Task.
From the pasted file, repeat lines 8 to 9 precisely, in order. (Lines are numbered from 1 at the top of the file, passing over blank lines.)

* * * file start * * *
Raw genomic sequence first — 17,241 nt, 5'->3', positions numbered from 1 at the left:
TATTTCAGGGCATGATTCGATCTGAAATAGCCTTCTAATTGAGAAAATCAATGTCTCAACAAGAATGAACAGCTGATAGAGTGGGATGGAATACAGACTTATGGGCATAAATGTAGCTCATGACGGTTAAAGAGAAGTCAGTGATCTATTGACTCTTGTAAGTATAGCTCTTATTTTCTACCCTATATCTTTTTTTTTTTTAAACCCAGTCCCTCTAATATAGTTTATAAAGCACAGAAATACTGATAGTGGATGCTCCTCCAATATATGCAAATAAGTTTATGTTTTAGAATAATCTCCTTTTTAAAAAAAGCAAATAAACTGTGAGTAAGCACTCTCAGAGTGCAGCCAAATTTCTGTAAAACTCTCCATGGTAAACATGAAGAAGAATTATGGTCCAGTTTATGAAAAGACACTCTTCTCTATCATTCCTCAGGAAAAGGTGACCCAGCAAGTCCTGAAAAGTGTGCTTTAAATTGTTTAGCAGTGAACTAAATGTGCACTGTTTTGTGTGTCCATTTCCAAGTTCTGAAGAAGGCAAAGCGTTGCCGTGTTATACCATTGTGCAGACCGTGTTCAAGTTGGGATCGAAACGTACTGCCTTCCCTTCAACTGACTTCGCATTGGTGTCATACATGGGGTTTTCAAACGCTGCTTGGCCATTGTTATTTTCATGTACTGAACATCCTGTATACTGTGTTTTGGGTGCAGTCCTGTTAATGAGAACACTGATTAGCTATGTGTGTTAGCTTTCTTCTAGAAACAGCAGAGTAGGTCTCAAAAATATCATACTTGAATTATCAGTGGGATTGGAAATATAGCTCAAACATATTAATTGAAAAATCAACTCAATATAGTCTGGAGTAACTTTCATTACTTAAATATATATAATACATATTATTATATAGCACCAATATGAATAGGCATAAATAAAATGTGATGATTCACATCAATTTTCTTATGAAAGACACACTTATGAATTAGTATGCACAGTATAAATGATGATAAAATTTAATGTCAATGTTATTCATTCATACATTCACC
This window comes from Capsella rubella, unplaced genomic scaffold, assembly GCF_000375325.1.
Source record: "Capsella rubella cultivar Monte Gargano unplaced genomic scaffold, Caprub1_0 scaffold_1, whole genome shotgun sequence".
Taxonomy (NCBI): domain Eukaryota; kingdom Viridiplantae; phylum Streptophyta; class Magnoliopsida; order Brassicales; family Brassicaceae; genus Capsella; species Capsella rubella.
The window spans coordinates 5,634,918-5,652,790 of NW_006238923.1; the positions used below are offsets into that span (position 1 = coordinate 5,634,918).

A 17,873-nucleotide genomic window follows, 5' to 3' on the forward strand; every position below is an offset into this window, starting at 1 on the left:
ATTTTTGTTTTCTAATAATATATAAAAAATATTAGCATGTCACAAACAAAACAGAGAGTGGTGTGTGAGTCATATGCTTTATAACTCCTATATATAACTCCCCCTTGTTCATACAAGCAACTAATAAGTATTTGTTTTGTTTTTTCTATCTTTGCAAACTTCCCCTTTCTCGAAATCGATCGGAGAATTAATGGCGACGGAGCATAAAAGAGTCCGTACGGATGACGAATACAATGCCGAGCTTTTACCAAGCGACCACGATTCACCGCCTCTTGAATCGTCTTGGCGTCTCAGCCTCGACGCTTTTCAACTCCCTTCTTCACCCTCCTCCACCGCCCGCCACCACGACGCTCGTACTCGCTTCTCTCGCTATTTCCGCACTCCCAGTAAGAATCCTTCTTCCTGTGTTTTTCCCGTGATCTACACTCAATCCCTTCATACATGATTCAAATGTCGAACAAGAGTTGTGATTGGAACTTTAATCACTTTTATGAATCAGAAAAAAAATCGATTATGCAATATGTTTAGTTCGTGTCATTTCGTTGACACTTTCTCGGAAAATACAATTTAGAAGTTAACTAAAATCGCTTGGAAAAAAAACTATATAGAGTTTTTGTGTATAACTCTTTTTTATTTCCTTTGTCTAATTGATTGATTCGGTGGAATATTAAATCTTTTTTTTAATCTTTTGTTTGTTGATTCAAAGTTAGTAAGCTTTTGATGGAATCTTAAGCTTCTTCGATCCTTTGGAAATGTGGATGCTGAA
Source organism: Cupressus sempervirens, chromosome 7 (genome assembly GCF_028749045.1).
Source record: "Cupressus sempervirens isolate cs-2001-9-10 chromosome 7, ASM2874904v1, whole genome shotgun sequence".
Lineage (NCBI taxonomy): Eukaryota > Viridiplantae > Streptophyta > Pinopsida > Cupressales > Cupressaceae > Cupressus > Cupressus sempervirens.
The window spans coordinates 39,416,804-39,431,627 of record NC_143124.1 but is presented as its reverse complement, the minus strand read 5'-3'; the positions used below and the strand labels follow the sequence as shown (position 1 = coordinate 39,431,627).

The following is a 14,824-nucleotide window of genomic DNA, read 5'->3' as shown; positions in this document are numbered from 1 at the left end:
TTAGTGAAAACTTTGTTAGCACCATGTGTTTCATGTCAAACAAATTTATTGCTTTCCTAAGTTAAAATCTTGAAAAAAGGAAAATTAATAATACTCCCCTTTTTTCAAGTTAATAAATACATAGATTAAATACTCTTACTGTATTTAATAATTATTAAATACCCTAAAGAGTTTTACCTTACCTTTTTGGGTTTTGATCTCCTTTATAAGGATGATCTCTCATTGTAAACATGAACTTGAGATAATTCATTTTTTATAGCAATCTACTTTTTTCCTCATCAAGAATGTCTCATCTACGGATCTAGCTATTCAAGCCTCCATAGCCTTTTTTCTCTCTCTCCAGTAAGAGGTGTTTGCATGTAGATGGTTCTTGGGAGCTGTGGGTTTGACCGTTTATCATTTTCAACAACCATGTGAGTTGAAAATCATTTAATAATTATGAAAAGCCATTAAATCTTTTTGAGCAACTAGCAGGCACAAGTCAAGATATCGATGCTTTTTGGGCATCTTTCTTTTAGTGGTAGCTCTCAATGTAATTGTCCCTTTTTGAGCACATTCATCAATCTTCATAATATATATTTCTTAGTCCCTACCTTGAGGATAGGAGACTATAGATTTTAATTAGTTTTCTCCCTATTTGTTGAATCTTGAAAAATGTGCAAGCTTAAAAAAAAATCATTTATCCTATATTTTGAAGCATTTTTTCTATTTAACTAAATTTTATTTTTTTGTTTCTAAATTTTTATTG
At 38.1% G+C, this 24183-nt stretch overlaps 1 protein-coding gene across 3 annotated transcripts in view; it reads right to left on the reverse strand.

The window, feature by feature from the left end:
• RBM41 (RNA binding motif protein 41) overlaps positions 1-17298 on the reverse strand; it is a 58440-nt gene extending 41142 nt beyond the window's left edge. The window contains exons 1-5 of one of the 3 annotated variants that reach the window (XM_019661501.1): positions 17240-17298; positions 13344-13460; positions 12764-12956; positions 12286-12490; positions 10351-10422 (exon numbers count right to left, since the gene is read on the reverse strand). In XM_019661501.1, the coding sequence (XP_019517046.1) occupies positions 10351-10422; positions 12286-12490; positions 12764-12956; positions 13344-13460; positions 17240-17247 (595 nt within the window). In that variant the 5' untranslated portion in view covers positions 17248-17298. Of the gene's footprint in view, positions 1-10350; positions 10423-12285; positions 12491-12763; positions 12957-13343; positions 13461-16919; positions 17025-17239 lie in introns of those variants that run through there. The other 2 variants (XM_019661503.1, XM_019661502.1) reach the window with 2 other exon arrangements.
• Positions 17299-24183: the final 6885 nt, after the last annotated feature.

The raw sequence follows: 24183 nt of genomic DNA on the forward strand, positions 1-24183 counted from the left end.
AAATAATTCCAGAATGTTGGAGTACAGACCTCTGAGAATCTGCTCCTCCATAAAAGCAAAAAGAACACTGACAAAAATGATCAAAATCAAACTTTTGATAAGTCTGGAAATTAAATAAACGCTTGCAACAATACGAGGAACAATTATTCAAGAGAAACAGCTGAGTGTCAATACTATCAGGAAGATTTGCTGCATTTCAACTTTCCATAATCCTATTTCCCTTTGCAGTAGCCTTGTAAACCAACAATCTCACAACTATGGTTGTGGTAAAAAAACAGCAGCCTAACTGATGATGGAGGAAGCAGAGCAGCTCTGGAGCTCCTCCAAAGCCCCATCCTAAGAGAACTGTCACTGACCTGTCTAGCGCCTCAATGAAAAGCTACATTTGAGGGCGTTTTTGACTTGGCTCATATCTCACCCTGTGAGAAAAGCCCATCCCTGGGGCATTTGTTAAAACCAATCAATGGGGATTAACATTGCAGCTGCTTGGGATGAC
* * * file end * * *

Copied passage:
ATTTTTGTTTTCTAATAATATATAAAAAATATTAGCATGTCACAAACAAAACAGAGAGTGGTGTGTGAGTCATATGCTTTATAACTCCTATATATAACTCCCCCTTGTTCATACAAGCAACTAATAAGTATTTGTTTTGTTTTTTCTATCTTTGCAAACTTCCCCTTTCTCGAAATCGATCGGAGAATTAATGGCGACGGAGCATAAAAGAGTCCGTACGGATGACGAATACAATGCCGAGCTTTTACCAAGCGACCACGATTCACCGCCTCTTGAATCGTCTTGGCGTCTCAGCCTCGACGCTTTTCAACTCCCTTCTTCACCCTCCTCCACCGCCCGCCACCACGACGCTCGTACTCGCTTCTCTCGCTATTTCCGCACTCCCAGTAAGAATCCTTCTTCCTGTGTTTTTCCCGTGATCTACACTCAATCCCTTCATACATGATTCAAATGTCGAACAAGAGTTGTGATTGGAACTTTAATCACTTTTATGAATCAGAAAAAAAATCGATTATGCAATATGTTTAGTTCGTGTCATTTCGTTGACACTTTCTCGGAAAATACAATTTAGAAGTTAACTAAAATCGCTTGGAAAAAAAACTATATAGAGTTTTTGTGTATAACTCTTTTTTATTTCCTTTGTCTAATTGATTGATTCGGTGGAATATTAAATCTTTTTTTTAATCTTTTGTTTGTTGATTCAAAGTTAGTAAGCTTTTGATGGAATCTTAAGCTTCTTCGATCCTTTGGAAATGTGGATGCTGAA
Source organism: Cupressus sempervirens, chromosome 7 (genome assembly GCF_028749045.1).